One of the buildings is the monastery. Holy Cross holds six services here a day. The first are vigils at 3:30 a.m., which Ms. Clausen describes as "beautiful."
"You are a tired body and want to be in bed," she says in her Danish accent. "You're walking up that cold walk up there and step into this quiet, peaceful place. Listen to the beautiful prayers.
"Your head is so much asleep [that] you listen with your heart."

St. Anselm's holds five services a day, the first at 5:20 a.m. weekdays and 6:20 a.m. weekends. The approach to this monastery differs somewhat from Holy Cross Abbey. To reach St. Anselm's one snakes through the noise of South Dakota Avenue in Northeast. Opened in 1930, the monastery and chapel sit on a hill overlooking the busy street. Visitors drive through a small stone gate into another, gentler world.
St. Anselm's is best known for its private boys' prep school for 255 students in grades 6 through 12. In fact, the school raised more than $6.3 million for a just-completed building that will include a gymnasium and cafeteria; Phase II will focus on converting the old gym to a theater-performing arts center. Many of the monastery's 17 monks teach there, as well as at nearby Catholic University. (One monk chairs the theology department at the university.) Others work in monastery upkeep or help out on weekends at local parishes.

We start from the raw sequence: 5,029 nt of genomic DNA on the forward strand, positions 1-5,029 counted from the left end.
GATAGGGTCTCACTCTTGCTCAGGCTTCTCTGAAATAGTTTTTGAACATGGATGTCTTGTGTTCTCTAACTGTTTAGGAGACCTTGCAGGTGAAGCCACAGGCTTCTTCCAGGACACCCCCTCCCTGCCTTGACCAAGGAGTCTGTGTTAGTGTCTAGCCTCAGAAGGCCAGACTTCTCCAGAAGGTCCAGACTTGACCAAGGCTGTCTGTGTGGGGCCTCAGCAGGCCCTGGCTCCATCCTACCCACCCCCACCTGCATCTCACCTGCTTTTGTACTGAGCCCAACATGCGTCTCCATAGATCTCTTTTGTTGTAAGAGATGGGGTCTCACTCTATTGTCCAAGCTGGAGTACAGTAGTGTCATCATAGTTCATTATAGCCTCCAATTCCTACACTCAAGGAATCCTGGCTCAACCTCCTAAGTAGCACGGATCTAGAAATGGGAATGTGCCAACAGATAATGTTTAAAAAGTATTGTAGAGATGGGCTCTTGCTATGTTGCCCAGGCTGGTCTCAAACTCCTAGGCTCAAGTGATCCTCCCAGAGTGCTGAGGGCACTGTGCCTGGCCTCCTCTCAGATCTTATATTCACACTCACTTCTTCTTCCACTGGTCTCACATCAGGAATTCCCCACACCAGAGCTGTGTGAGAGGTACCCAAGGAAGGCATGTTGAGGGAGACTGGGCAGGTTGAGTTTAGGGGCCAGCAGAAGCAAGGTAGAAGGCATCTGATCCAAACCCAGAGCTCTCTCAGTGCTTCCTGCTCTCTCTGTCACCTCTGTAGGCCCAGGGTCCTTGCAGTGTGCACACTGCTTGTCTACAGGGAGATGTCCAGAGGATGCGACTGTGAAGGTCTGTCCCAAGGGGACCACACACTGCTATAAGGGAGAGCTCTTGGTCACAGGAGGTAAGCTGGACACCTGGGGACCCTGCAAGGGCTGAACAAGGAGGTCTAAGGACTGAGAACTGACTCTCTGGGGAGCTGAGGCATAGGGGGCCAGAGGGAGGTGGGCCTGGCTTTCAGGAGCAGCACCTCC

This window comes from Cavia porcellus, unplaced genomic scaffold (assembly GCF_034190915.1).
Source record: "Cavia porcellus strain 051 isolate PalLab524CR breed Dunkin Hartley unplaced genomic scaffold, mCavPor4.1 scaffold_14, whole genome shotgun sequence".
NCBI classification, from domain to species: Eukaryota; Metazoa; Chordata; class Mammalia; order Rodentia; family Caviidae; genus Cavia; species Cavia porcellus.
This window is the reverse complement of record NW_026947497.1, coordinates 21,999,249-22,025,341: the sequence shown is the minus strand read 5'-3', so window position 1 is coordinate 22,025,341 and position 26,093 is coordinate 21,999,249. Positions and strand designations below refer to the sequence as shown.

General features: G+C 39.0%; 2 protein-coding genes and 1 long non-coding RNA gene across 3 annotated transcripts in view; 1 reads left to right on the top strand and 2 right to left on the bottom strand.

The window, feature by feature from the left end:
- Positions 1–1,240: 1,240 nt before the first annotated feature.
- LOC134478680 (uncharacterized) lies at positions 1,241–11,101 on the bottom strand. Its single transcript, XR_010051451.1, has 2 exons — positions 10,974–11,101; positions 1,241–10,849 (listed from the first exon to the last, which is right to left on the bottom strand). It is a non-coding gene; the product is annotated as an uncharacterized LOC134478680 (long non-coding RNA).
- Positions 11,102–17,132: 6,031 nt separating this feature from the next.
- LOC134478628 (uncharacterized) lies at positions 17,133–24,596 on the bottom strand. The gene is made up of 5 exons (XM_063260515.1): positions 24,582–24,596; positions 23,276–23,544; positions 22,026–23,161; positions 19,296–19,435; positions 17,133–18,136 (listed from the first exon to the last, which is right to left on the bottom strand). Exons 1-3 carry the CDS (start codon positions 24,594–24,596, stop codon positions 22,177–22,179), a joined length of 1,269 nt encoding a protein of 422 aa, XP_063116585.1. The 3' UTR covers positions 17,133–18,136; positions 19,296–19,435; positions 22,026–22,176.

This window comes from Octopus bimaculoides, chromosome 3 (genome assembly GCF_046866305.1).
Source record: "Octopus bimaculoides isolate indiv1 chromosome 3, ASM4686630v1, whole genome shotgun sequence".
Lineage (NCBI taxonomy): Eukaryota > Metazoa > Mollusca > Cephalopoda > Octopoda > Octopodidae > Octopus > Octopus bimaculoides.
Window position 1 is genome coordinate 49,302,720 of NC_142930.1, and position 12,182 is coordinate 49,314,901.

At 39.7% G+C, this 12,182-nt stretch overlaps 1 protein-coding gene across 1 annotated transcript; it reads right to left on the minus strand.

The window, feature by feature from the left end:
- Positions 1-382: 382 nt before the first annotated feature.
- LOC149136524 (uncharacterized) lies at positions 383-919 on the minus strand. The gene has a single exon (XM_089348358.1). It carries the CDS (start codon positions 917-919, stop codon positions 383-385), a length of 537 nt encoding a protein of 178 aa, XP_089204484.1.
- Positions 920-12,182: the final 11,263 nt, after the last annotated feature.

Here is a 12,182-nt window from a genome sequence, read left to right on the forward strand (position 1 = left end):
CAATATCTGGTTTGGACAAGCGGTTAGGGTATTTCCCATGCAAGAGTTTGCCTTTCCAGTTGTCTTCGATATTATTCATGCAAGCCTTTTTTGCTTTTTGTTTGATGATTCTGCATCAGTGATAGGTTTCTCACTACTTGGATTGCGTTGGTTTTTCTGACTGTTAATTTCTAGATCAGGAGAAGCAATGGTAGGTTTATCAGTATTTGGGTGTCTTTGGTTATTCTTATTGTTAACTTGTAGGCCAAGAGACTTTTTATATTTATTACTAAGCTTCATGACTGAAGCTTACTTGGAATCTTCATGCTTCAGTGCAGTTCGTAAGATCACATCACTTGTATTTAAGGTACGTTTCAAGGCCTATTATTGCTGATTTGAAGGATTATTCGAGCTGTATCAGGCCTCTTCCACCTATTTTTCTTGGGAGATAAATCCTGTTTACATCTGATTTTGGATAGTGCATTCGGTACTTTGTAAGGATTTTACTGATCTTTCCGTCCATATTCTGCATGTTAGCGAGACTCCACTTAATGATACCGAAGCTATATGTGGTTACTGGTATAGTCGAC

Father Hayden, 72, once taught Greek and Latin at St. Anselm's. With a swept-back mane of white hair and large glasses, Father Hayden strides across the monastery's tile floors with command (despite a hip replacement), the black scapular of his black robe waving a bit.
"People like to come and share our life for a few days and find it a spiritual oasis," says Father Hayden. "It's a pretty busy oasis."

Similarities between the two retreat houses remain. The stillness at both is overwhelming, and you can always count on someone to tell you to shut your yap.
"We try to keep our voices down," Father Hayden whispers with a laugh, trudging upstairs to look at the guest rooms. Only one of the nine rooms is occupied, but the abbey has about 20 to 30 retreat guests per month, Father Hayden says.